Botanist to retire after almost four decades at University

A University of Aberdeen botanist whose career has taken him from the tropics to the arctic will retire today (September 30) after 39 years with the institution.

Professor Ian Alexander, 63, from Burnhervie, near Inverurie, joined the University in October 1971 having obtained an undergraduate degree and PhD from the University of Edinburgh.

He was appointed keeper of the Cruickshank Gardens in 1992 and Regius Professor of Botany in 1996. He was elected a Fellow of the Royal Society of Edinburgh in 1997.

Professor Alexander’s research has focused on plant ecology and the interaction between plants and mycorrhizal fungi, which form mutualistic associations with plant roots and have a beneficial  effect on plant growth and development.

It has taken him across the world from the tropics of Malaysia and south-east Asia, to West Africa and Spitzbergen in the high Arctic.

Professor Alexander said: “The mutualistic interaction between plants and mycorrhizal fungi is an essential part of a functioning ecosystem and has held my research interest for almost four decades.

“I chose an academic career because I wanted to meet interesting people and go to interesting places and I have certainly done that.”

In addition to his research and teaching responsibilities, Professor Alexander helped to set up the University’s Natural History Centre in 1995.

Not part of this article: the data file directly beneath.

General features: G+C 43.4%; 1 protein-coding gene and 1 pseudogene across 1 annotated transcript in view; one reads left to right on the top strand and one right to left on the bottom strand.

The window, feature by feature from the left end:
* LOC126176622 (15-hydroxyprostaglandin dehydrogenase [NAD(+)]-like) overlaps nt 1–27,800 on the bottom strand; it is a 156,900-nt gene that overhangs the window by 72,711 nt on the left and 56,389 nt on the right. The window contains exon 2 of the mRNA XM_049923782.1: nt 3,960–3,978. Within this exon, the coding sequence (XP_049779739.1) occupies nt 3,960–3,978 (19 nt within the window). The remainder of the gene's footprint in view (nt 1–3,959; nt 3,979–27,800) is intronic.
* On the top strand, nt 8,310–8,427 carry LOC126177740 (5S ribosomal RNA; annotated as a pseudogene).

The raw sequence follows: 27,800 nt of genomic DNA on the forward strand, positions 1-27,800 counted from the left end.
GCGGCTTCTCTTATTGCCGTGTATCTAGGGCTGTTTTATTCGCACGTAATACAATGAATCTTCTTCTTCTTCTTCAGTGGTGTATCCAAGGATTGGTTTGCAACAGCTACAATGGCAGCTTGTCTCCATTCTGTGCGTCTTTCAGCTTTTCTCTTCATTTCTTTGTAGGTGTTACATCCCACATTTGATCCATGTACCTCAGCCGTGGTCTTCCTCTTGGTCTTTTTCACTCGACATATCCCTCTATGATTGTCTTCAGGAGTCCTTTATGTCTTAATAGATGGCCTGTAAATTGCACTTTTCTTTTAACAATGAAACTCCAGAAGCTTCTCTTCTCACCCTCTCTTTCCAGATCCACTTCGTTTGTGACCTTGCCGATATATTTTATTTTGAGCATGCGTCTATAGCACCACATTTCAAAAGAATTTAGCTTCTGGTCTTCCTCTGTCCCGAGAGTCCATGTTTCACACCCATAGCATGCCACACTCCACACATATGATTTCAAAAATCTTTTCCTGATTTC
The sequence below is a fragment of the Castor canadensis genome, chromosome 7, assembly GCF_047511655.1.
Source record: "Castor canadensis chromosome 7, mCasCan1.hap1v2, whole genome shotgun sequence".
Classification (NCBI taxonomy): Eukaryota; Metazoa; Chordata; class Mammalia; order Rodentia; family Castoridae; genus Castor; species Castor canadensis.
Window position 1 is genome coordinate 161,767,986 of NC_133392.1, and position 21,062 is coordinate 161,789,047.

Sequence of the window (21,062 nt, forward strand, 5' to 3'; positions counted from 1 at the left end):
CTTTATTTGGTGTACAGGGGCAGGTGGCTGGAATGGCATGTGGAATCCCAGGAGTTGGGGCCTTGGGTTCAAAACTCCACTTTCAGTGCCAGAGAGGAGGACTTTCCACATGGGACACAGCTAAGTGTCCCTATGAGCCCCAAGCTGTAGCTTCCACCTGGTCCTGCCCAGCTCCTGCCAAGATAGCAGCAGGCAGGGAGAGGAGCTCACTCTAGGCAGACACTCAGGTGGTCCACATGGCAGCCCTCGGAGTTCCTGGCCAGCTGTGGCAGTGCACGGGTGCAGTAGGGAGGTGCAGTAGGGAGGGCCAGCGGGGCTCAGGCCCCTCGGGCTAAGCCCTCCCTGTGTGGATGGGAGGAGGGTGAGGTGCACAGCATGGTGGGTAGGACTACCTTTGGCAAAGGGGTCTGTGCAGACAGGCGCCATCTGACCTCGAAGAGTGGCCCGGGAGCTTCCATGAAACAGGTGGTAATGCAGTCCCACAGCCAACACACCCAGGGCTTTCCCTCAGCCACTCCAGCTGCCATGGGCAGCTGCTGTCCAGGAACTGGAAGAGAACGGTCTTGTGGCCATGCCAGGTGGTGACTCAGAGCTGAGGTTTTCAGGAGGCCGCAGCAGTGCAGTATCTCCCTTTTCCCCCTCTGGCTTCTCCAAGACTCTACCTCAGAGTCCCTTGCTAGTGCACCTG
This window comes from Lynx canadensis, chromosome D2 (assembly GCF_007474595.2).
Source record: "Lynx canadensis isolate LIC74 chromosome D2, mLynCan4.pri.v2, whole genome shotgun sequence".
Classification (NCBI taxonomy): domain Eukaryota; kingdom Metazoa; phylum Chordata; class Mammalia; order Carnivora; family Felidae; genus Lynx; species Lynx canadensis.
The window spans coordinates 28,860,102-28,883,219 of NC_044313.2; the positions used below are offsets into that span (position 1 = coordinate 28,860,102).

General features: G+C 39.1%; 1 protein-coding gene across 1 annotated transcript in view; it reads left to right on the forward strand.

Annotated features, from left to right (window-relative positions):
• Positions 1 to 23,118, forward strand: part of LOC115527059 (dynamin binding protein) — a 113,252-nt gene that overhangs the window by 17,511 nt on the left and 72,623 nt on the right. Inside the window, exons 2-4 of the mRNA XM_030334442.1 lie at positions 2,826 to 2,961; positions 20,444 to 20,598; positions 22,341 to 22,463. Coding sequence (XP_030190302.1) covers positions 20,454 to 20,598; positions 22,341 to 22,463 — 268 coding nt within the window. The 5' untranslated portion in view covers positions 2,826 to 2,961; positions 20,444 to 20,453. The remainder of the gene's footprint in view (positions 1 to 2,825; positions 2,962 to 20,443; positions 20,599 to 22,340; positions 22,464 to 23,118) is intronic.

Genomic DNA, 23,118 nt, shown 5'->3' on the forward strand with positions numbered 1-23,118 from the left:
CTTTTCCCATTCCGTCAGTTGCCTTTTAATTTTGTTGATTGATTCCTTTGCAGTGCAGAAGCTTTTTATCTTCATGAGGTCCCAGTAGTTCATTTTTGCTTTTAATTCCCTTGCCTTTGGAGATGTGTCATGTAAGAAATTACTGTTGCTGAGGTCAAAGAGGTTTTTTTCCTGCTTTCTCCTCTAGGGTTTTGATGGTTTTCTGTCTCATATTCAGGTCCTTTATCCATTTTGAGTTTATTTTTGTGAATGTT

It is an environmental education centre which aims to increase public interest in the living world, running a host of free events at the Cruickshank Gardens, Zoology Museum and Duthie Park which attract hundreds of people each year.

Professor Alexander said he had enjoyed his time as keeper of the Cruickshank Botanic Gardens, founded in 1898 with a bequest from Miss Anne Cruickshank, given in memory of her brother Dr Alexander Cruickshank.

“The Cruickshank Gardens hold a nationally important living collection of plants. They are a very important part of the University’s heritage and of the environment of Old Aberdeen,” he added.

“They are also a great teaching resource both for University students and for public outreach. The role of the Gardens in public education has grown and the Natural History Centre has been a great success.”

When he retires from the University, Professor Alexander expects to keep up his research interests but will be able to dedicate more time to his role as editor of the journal The New Phytologist, and to his own garden.

He will also spend time with his family who have followed in his academic footsteps with wife Clare a fellow botanist teaching at Aberdeen College, son John studying for a PhD at the University of Aberdeen and daughter Kirsty working for the University of St Andrews.